A small sample of some of the more interesting unique shops includes the following.

  • Fleurty Girl, 3137 Magazine St, +1 504 301-2557. Popular creative New Orleans themed t-shirts.
  • Perlis, 6070 Magazine St. M-Sa 9AM-6PM. Fine men's clothing. The late Hunter S. Thompson came to town to get a seersucker suit here.
  • 1 Derby Pottery (Derby Pottery and Tile), 2029 Magazine St, +1 504-586-9003. 10AM–5PM. Derby Pottery and Tile manufactues the iconic New Orleans Blue and White street tiles in the American style (since 2003) and Belgian style. New Orleans Blue and White street tiles are indigenous pieces of history unique to the city of New Orleans. Beginning in the 1880s the city of New Orleans has embedded letter tiles in city sidewalk intersections identifying the two street names. In the more commercial districts of the city you will see the name of a business embedded in front of what was, or still is a storefront, especially in evidence along Magazine Street where the Derby Pottery studio and showroom are located. You will find street tiles throughout the city, in all the different Wards, and as house numbers.

Elsewhere Uptown[edit]

The Rink 2200 block of Prytania at the corner of Washington Avenue. A small shopping center in a building that used to house a 19th-century skating rink. Notable shops include:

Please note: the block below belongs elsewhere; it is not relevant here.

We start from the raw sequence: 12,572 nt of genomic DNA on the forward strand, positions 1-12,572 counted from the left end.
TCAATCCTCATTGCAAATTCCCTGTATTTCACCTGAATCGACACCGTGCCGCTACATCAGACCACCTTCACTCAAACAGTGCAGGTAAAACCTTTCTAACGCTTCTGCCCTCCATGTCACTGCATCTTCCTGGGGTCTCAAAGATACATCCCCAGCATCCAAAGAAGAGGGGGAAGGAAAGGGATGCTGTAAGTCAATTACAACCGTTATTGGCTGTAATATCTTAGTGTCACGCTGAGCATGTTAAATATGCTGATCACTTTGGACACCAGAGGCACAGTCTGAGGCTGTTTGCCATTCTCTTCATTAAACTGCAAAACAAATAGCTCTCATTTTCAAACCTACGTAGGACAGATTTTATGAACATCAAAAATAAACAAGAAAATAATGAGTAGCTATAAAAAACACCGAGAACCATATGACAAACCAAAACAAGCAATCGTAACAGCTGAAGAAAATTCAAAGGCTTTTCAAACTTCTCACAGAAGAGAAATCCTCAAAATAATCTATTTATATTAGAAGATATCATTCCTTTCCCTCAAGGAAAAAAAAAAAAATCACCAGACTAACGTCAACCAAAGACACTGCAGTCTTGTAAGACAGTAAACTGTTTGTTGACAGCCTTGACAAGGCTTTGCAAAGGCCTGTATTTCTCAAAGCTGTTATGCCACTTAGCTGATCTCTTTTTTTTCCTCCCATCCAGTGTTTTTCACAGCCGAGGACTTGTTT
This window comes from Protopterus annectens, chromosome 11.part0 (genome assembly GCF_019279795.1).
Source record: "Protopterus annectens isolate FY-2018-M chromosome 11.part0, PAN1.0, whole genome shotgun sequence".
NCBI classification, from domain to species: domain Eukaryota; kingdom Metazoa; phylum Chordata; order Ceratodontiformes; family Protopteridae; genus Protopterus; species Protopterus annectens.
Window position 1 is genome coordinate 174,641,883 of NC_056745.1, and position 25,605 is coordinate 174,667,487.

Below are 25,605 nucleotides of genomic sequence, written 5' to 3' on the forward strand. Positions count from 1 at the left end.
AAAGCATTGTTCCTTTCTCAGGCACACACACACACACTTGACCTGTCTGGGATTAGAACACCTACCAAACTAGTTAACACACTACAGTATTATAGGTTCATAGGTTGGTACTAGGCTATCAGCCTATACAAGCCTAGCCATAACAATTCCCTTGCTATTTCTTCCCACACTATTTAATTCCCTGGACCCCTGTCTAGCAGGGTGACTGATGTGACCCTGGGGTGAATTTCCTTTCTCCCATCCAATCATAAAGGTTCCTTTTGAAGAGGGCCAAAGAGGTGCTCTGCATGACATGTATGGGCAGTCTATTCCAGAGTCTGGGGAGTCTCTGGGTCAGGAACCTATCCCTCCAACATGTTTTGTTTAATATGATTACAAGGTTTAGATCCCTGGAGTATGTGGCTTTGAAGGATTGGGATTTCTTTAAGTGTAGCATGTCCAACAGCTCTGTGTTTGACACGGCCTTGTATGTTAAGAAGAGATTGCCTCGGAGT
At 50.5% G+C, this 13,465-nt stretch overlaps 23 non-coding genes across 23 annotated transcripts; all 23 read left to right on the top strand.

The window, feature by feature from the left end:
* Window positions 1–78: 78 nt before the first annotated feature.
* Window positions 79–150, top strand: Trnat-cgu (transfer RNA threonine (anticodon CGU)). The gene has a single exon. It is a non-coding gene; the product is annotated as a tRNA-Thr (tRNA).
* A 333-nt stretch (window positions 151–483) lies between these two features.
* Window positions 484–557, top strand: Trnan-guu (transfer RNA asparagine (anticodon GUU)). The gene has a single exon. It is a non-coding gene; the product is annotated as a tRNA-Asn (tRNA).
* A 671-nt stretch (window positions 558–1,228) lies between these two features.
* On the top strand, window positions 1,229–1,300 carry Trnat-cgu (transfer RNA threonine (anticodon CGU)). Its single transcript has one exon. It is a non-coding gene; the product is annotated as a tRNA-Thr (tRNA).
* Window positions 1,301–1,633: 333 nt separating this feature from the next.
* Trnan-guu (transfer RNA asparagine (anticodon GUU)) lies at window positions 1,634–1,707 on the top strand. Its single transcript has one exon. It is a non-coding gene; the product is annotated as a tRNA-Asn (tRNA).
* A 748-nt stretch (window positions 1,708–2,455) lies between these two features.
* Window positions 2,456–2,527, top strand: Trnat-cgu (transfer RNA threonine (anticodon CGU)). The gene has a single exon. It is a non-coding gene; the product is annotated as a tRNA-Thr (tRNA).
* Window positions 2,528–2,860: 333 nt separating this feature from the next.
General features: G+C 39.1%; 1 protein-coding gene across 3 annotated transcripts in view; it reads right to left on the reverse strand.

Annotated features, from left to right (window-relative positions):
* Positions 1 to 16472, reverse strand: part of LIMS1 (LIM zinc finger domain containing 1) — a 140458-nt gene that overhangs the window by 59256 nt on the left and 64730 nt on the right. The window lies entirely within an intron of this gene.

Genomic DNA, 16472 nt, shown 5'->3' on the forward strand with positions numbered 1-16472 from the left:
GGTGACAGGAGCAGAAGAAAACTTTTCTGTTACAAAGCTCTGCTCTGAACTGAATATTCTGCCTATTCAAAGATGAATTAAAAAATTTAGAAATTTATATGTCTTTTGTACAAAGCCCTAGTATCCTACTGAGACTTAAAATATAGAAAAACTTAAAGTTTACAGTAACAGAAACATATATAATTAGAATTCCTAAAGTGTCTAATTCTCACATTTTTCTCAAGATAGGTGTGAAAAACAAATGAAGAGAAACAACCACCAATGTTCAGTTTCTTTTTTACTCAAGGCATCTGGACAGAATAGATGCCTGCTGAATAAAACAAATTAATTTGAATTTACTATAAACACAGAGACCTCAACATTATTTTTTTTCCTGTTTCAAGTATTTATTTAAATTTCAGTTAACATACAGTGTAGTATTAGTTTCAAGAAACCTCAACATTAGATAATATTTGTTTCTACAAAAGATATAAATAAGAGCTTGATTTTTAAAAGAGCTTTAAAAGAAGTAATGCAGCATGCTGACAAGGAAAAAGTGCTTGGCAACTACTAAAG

• Garden District Book Shop. Independent book store specializes in local subjects, and usually has a variety of signed copies of books by local authors. Also a small but select case of rare used books.
  • Octavia Books, 513 Octavia St (1 block up from Jefferson Avenue, just back from the intersection with Laurel Street), +1 504 899-7323. One of the city's top independent bookstores, tucked on an Uptown sidestreet. Often hosts author presentations and signings.



  • Cafe Luna, 802 Nashville at Magazine. Coffee & tea, sandwiches & pastries.
  • Company Burger, 4600 Freret. Very high quality hamburgers
  • Dat Dog≤, 5030 Freret (2½ blocks up from Jefferson Avenue; they moved across the street to larger space in 2012) +1 504 899-6883. Hot dog stand bammed up a notch, New Orleans-style. A variety of quality wieners and sausages, including Louisiana Hot Sausage and Alligator Sausage for the adventurous. Lunch & early dinner, Tu-Su, open late Sa night. Cash.
  • Domilise's Po-Boys, 5240 Annunciation. Good neighborhood po-boy place has been here for generations.
  • Frankie & Johnny's, 321 Arabella (just off Tchoupitoulas), +1 504 899-9146. Local favorite for crawfish. If you're not on a diet, get a side order of the fried bell pepper rings.
  • Freret Street Po-Boy & Donut Shop, 4701 Freret St, +1 504 872-9676. M-Sa 6AM-5PM. Corner of Valance (halfway between Jefferson and Napoleon Avenues). The name explains it.